Divers fear Australia's giant cuttlefish could be in danger, as anecdotal reports suggest their numbers are declining and surviving animals are displaying strange behaviour.
Internationally, the species is listed as near threatened with extinction by the IUCN, but in NSW these docile giants of the sea can legally be speared for recreational pleasure or hauled in as bycatch. Official data in this state about their numbers is hard to find.
Giant cuttlefish don't live beyond two years, but during their short lives the creatures are highly expressive and curious of humans. Sydney snorkeler Ian Donato frequents Cabbage Tree Bay in Manly, and is determined to protect future generations of the species.
He is one of thousands who have signed a Change.org petition urging the state government to better protect them.
“There’s nothing quite like being in the water with them, they’re approachable, and they can just be there perfectly levitating above you,” Ian told Yahoo News Australia.
“They’re shapeshifters and they are expressive with their skin. Through their skin cells, they’re able to put on all sorts of displays that have to be seen to be believed.”
No sooner do you know them as individuals, you realise their time is about to end. That's part of the compelling nature of them - they're ephemeral.Ian Donato
Government believes giant cuttlefish not a priority
While divers are concerned about what they're witnessing underwater, the state government's fishing regulator, the Department of Primary Industries (DPI) is yet to declare it priority species in need of special protection.
Referring to it by its Latin name, Sepia apama, DPI told Yahoo it's unaware of any declines and said the species is not listed as threatened or endangered in NSW. "The ‘near threatened’ IUCN status is a global rating and does not indicate that a species is at risk of extinction," a spokesperson said.
The Commonwealth rejected listing the species in 2021, but it is included on international IUCN Red List because the species has declined markedly in South Australia's Spencer Gulf. Because of concerns about its numbers there, it's now protected in the Upper Spencer Gulf by the state government.
Back in NSW, DPI confirmed it hasn't recently undertaken any population assessments of the species.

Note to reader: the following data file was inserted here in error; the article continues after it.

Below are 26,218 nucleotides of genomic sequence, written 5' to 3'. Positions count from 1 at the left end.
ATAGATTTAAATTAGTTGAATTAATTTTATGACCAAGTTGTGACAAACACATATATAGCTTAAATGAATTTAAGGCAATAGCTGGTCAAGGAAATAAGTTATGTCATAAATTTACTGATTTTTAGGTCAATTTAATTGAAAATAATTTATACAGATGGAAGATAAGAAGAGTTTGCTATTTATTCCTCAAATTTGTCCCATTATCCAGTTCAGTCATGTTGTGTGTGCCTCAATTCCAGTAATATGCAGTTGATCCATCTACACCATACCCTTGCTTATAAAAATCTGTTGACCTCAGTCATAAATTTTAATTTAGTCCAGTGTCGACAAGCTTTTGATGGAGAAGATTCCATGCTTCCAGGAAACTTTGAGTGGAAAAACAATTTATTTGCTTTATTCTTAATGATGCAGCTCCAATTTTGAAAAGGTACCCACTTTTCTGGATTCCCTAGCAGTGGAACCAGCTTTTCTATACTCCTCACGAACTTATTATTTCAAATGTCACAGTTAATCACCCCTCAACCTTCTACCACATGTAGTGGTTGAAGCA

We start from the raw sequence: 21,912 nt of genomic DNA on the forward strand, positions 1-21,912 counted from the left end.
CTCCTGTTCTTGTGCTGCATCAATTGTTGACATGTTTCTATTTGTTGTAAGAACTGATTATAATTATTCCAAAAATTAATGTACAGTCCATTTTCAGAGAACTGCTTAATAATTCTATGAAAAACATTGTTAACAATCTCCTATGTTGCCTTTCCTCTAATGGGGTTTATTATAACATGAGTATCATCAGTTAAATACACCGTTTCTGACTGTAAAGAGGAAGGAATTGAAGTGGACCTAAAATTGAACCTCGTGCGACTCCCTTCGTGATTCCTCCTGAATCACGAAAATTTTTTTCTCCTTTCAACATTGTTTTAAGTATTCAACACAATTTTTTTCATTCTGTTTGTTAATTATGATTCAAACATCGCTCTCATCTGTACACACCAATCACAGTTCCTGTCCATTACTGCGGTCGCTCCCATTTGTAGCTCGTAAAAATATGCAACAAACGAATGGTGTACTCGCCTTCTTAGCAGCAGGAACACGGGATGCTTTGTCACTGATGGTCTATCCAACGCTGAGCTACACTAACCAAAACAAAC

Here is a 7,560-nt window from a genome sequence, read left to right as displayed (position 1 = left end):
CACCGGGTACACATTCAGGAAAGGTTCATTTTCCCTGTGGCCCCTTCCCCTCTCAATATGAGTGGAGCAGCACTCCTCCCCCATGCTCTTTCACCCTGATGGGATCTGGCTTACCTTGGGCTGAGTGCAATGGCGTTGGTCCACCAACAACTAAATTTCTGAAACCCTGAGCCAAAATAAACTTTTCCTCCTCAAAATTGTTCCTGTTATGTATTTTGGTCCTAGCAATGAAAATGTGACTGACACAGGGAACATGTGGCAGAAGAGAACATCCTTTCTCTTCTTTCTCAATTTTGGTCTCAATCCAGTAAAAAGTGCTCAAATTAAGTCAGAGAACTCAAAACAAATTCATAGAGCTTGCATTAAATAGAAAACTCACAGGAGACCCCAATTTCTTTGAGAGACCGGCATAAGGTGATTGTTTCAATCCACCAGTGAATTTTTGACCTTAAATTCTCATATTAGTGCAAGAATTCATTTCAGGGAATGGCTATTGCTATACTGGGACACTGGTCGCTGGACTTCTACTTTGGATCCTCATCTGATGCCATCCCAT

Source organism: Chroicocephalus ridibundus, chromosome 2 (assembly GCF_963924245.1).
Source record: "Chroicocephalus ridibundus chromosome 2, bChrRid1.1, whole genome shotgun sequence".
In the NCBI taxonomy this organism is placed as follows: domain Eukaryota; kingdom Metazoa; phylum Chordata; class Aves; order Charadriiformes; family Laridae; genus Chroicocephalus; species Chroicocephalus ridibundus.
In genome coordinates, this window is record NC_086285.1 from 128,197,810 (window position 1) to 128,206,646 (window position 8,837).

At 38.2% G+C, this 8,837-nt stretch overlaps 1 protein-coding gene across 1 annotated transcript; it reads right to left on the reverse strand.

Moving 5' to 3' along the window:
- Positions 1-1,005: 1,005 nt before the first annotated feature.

"NSW DPI has no scientific evidence that Sepia apama populations are declining in NSW. Catch data is not always a proxy for population numbers," it said. "As Sepia apama is not a priority species, regular stock assessments are not conducted."
Fast facts about giant cuttlefish
Males can grow up to one metre long.
They have more colour resolution than your mobile phone.
Like the octopus, cuttlefish belong to the cephalopod family.
What weird behaviour are the giant cuttlefish displaying?
The woman behind the Change.org petition is diver Dr Kate Ahmad who is particularly concerned about the impact recreational fishing is having on Sydney's beloved giant cuttlefish. It’s attracted almost 10,000 signatures since it was launched a week ago, calling specifically for a ban on spearing them between Palm Beach and Wollongong.
Kate compares the gentle creature’s predicament to that of the much-loved blue gropers which are now protected — spearing them can result in an $11,000 fine.
Outside of the Manly marine reserve where Kate dives, there have been reports of numerous giant cuttlefish speared. “Given the paucity of data generally about cuttlefish numbers in NSW, we started to become concerned numbers are dropping,” she said.
During twice-weekly dives, she’s been concerned the giant cuttlefish are strangely hiding in their caves. Dozens of other divers around NSW have also noticed, and they’ve been sharing their worries across online forums.
“We usually start to see them come out of their dens in around May for their breeding season, but this year they just didn’t really show up,” she told Yahoo News Australia. “The few that have been seen during this time haven’t been seen mating.”
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